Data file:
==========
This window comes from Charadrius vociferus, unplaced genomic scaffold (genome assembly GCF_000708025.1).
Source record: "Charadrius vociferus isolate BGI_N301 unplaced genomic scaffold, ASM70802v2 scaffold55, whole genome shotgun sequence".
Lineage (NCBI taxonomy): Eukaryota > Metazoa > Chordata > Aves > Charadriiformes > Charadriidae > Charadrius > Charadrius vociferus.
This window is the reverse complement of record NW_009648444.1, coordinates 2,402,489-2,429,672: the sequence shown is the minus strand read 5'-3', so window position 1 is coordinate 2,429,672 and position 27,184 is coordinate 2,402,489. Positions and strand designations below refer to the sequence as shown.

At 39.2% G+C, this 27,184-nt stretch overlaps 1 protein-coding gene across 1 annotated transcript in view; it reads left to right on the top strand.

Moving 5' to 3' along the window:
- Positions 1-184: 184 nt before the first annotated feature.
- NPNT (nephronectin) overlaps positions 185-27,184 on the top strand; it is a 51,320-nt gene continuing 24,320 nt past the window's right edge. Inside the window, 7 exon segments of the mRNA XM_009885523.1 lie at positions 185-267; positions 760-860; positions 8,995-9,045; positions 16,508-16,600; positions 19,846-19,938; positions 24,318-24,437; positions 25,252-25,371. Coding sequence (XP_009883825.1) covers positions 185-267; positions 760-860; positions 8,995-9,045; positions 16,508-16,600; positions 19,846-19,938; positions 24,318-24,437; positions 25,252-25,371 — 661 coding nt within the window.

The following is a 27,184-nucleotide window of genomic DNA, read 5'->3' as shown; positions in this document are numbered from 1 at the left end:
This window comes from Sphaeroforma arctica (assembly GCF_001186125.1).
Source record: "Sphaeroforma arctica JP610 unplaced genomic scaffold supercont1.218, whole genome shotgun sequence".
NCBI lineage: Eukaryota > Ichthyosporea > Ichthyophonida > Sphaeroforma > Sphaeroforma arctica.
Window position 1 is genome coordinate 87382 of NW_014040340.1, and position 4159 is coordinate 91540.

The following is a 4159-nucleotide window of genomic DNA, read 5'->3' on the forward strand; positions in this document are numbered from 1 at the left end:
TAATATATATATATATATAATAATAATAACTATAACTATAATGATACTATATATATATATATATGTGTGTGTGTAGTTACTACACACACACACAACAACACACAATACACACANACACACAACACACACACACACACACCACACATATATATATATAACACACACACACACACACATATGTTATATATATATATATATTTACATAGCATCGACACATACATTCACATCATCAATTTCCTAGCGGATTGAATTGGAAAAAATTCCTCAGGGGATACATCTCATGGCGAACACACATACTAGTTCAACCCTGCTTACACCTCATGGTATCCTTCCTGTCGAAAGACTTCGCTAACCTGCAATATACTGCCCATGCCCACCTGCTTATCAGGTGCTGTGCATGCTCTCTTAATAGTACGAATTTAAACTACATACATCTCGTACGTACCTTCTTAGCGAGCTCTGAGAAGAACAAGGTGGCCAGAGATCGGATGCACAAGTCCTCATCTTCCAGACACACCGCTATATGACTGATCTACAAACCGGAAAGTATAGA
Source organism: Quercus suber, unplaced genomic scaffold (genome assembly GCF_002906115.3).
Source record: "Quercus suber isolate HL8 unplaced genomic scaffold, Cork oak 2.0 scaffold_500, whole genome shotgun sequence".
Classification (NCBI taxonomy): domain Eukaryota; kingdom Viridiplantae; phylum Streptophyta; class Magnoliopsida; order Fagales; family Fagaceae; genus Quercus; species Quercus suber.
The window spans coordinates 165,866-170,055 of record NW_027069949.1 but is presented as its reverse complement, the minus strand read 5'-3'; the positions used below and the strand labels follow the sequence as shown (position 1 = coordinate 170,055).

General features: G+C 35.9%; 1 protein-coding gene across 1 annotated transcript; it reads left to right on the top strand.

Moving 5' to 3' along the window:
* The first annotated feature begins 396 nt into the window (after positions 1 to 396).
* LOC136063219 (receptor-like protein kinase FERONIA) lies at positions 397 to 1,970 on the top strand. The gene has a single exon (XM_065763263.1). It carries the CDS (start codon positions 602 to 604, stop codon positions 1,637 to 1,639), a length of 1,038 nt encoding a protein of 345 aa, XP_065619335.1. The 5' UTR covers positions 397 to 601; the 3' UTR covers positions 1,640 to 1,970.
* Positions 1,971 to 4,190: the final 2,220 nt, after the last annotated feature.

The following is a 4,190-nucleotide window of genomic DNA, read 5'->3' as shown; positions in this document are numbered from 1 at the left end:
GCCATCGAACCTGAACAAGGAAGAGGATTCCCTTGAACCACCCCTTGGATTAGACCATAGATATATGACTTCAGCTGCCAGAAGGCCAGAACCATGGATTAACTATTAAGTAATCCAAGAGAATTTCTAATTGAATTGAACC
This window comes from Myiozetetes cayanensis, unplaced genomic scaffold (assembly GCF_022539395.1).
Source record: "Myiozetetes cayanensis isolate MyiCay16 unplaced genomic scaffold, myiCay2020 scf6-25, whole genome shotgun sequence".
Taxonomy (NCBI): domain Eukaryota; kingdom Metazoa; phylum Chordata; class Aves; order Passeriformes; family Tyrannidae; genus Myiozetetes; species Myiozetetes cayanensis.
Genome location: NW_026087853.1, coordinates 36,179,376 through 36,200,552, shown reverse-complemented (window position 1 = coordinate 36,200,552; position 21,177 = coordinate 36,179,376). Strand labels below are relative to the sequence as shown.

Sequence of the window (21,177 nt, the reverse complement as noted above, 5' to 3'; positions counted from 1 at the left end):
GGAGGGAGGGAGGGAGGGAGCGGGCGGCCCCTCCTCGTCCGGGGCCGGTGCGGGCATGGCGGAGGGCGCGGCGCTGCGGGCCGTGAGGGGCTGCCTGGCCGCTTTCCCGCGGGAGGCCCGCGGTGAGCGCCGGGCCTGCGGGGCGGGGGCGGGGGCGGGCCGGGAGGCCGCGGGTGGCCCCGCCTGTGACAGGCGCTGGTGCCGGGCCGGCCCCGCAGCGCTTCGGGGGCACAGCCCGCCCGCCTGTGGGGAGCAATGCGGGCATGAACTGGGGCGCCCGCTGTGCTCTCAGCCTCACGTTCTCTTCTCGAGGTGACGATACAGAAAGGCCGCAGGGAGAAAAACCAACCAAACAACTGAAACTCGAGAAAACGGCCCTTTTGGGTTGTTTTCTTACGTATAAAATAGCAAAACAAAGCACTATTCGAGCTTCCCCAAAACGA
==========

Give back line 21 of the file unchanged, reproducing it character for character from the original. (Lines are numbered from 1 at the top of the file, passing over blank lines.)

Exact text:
Moving 5' to 3' along the window: